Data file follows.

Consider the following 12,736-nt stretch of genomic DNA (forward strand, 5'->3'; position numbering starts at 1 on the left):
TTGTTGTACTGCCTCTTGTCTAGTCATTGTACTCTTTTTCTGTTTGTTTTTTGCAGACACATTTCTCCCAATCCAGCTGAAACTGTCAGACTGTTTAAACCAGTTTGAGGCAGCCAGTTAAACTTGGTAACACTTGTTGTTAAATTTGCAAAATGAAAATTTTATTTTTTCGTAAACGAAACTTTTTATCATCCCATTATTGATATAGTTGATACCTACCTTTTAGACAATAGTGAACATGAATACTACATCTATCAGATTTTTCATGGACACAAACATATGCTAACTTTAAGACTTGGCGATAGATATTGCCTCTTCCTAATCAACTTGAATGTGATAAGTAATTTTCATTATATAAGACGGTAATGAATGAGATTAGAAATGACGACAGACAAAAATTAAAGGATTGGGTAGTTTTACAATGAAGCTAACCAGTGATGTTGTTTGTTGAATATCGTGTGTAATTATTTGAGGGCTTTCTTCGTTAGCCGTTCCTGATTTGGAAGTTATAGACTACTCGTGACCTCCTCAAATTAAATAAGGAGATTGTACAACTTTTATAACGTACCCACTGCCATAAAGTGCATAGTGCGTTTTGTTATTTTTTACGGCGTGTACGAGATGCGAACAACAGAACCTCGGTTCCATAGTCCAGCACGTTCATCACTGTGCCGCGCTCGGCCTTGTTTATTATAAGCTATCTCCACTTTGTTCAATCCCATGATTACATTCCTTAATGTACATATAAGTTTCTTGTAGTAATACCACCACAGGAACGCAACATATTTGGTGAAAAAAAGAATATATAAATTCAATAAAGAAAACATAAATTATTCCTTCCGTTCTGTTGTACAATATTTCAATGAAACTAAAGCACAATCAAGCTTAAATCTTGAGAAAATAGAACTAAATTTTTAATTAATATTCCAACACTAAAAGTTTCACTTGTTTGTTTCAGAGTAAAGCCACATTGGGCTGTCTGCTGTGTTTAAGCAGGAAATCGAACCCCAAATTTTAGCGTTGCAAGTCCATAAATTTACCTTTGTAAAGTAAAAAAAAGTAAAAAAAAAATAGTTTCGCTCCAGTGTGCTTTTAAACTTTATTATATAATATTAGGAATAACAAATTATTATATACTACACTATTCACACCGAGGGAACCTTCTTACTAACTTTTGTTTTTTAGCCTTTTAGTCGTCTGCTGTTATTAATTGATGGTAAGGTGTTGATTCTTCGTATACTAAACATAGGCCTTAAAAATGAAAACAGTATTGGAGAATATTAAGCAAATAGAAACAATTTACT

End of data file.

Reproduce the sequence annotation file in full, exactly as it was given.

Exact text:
Consider the following 12,736-nt stretch of genomic DNA (forward strand, 5'->3'; position numbering starts at 1 on the left):
TTGTTGTACTGCCTCTTGTCTAGTCATTGTACTCTTTTTCTGTTTGTTTTTTGCAGACACATTTCTCCCAATCCAGCTGAAACTGTCAGACTGTTTAAACCAGTTTGAGGCAGCCAGTTAAACTTGGTAACACTTGTTGTTAAATTTGCAAAATGAAAATTTTATTTTTTCGTAAACGAAACTTTTTATCATCCCATTATTGATATAGTTGATACCTACCTTTTAGACAATAGTGAACATGAATACTACATCTATCAGATTTTTCATGGACACAAACATATGCTAACTTTAAGACTTGGCGATAGATATTGCCTCTTCCTAATCAACTTGAATGTGATAAGTAATTTTCATTATATAAGACGGTAATGAATGAGATTAGAAATGACGACAGACAAAAATTAAAGGATTGGGTAGTTTTACAATGAAGCTAACCAGTGATGTTGTTTGTTGAATATCGTGTGTAATTATTTGAGGGCTTTCTTCGTTAGCCGTTCCTGATTTGGAAGTTATAGACTACTCGTGACCTCCTCAAATTAAATAAGGAGATTGTACAACTTTTATAACGTACCCACTGCCATAAAGTGCATAGTGCGTTTTGTTATTTTTTACGGCGTGTACGAGATGCGAACAACAGAACCTCGGTTCCATAGTCCAGCACGTTCATCACTGTGCCGCGCTCGGCCTTGTTTATTATAAGCTATCTCCACTTTGTTCAATCCCATGATTACATTCCTTAATGTACATATAAGTTTCTTGTAGTAATACCACCACAGGAACGCAACATATTTGGTGAAAAAAAGAATATATAAATTCAATAAAGAAAACATAAATTATTCCTTCCGTTCTGTTGTACAATATTTCAATGAAACTAAAGCACAATCAAGCTTAAATCTTGAGAAAATAGAACTAAATTTTTAATTAATATTCCAACACTAAAAGTTTCACTTGTTTGTTTCAGAGTAAAGCCACATTGGGCTGTCTGCTGTGTTTAAGCAGGAAATCGAACCCCAAATTTTAGCGTTGCAAGTCCATAAATTTACCTTTGTAAAGTAAAAAAAAGTAAAAAAAAAATAGTTTCGCTCCAGTGTGCTTTTAAACTTTATTATATAATATTAGGAATAACAAATTATTATATACTACACTATTCACACCGAGGGAACCTTCTTACTAACTTTTGTTTTTTAGCCTTTTAGTCGTCTGCTGTTATTAATTGATGGTAAGGTGTTGATTCTTCGTATACTAAACATAGGCCTTAAAAATGAAAACAGTATTGGAGAATATTAAGCAAATAGAAACAATTTACT